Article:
New Data Shows That Those Who Work from Home Make More Than Commuters
Recent research suggests going remote is more lucrative than you might've thought.
There's still a widespread perception that working from home is less lucrative than a traditional office job, something that only an aspiring novelist or budding entrepreneur who's struggling to pay the rent would do. But in reality, that's not the case—at least, not anymore. As first reported Bloomberg, new Census Bureau data shows that the average salary of people who worked from home in 2018 was $42,400, which is approximately $2,000 more than those who commuted into offices via public transportation or by car.
Since this amount far exceeds the median earnings of those who took a cab or bike to work ($30,400) or walked ($21,800), that means that people who work from home are now the highest earners in the country on average. And that's a huge cultural shift.
Thanks to modern technology, more and more companies are offering the option to work from home as one of their perks. According to the recent data from the Census Bureau, the number of people who reported working remotely has risen from 5.9 million to 8.3 million in the last decade. And given that the remote work trend is more prominent among those in professions that require more education and provide a salary of $75,000 or more—like tech, for example—it's likely that the public perception on working from home will increasingly be viewed as an indicator of a certain amount of professional and financial success, instead of being something that's looked down upon.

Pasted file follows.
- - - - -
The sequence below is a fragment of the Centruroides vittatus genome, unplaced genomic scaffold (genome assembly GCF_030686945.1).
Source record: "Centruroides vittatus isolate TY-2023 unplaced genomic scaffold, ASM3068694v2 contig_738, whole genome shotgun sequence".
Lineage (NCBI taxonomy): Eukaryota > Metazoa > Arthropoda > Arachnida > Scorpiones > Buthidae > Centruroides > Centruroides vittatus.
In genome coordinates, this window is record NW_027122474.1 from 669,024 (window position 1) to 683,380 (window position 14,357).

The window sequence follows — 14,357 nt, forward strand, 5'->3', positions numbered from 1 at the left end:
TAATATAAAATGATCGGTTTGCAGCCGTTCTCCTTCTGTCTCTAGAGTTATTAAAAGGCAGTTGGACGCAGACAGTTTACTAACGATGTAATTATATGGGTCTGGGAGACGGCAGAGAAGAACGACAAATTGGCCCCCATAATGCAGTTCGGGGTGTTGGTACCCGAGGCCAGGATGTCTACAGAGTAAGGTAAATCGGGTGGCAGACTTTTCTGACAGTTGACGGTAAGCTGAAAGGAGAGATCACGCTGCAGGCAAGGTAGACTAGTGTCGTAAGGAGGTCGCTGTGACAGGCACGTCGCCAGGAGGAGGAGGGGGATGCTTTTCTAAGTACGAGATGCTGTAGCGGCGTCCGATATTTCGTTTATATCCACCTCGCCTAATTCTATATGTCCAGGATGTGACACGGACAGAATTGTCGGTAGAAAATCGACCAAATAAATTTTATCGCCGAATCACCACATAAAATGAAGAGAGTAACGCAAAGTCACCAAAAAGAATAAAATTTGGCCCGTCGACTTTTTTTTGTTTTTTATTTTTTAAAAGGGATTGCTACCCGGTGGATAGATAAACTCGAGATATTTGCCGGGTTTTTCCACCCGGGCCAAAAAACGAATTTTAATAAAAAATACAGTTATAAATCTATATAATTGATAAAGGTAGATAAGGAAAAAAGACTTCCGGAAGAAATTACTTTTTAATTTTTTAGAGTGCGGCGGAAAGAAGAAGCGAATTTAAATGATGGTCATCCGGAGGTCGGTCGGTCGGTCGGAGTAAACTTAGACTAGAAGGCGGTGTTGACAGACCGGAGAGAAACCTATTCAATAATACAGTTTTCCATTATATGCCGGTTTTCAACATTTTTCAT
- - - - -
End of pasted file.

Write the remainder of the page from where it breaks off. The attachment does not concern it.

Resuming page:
And the good news continues for folks who can work from home: Owl Labs' 2019 State of Remote Work study showed that remote workers report feeling happier, more productive, and less stressed than those who commute into the office. In today's day and age, in which it can feel like it's impossible to ever fully unplug from work, it makes sense that the ability to at least be in the same room with your kids or your spouse can help improve that precarious work-life balance.
So, if you feel like you're suffering from burnout and the long hours that today's work culture demands, you might want to consider talking to your boss about the possibility of working remotely. It could mean more money and more happiness! And for more on how your commute affects your life, check out New Study Says Workers Over 35 Who Do This Are More Productive and Happier.
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